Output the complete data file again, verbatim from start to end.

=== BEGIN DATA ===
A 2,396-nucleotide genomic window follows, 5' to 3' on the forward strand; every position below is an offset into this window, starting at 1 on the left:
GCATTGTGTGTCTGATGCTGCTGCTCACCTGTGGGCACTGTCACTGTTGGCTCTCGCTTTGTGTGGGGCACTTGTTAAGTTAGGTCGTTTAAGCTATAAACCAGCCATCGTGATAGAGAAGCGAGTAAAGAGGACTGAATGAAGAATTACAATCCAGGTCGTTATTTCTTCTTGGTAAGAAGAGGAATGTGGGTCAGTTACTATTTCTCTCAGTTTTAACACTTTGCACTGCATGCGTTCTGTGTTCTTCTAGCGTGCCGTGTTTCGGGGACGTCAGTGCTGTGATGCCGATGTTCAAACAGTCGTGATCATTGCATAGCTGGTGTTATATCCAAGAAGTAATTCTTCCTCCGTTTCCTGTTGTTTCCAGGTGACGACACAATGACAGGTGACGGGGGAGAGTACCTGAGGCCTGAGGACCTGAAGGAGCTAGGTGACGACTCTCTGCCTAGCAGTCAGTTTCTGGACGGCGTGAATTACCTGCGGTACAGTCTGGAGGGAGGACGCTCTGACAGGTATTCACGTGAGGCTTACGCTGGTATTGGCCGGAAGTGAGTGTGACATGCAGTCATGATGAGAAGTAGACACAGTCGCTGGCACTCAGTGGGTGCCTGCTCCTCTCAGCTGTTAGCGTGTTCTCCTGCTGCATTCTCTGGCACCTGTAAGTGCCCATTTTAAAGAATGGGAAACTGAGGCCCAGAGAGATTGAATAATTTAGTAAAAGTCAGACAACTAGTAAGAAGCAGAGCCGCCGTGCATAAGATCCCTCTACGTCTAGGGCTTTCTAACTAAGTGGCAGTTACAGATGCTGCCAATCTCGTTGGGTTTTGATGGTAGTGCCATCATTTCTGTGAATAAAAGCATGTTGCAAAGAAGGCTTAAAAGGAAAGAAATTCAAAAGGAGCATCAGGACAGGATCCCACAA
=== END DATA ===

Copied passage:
A 2,396-nucleotide genomic window follows, 5' to 3' on the forward strand; every position below is an offset into this window, starting at 1 on the left:
GCATTGTGTGTCTGATGCTGCTGCTCACCTGTGGGCACTGTCACTGTTGGCTCTCGCTTTGTGTGGGGCACTTGTTAAGTTAGGTCGTTTAAGCTATAAACCAGCCATCGTGATAGAGAAGCGAGTAAAGAGGACTGAATGAAGAATTACAATCCAGGTCGTTATTTCTTCTTGGTAAGAAGAGGAATGTGGGTCAGTTACTATTTCTCTCAGTTTTAACACTTTGCACTGCATGCGTTCTGTGTTCTTCTAGCGTGCCGTGTTTCGGGGACGTCAGTGCTGTGATGCCGATGTTCAAACAGTCGTGATCATTGCATAGCTGGTGTTATATCCAAGAAGTAATTCTTCCTCCGTTTCCTGTTGTTTCCAGGTGACGACACAATGACAGGTGACGGGGGAGAGTACCTGAGGCCTGAGGACCTGAAGGAGCTAGGTGACGACTCTCTGCCTAGCAGTCAGTTTCTGGACGGCGTGAATTACCTGCGGTACAGTCTGGAGGGAGGACGCTCTGACAGGTATTCACGTGAGGCTTACGCTGGTATTGGCCGGAAGTGAGTGTGACATGCAGTCATGATGAGAAGTAGACACAGTCGCTGGCACTCAGTGGGTGCCTGCTCCTCTCAGCTGTTAGCGTGTTCTCCTGCTGCATTCTCTGGCACCTGTAAGTGCCCATTTTAAAGAATGGGAAACTGAGGCCCAGAGAGATTGAATAATTTAGTAAAAGTCAGACAACTAGTAAGAAGCAGAGCCGCCGTGCATAAGATCCCTCTACGTCTAGGGCTTTCTAACTAAGTGGCAGTTACAGATGCTGCCAATCTCGTTGGGTTTTGATGGTAGTGCCATCATTTCTGTGAATAAAAGCATGTTGCAAAGAAGGCTTAAAAGGAAAGAAATTCAAAAGGAGCATCAGGACAGGATCCCACAA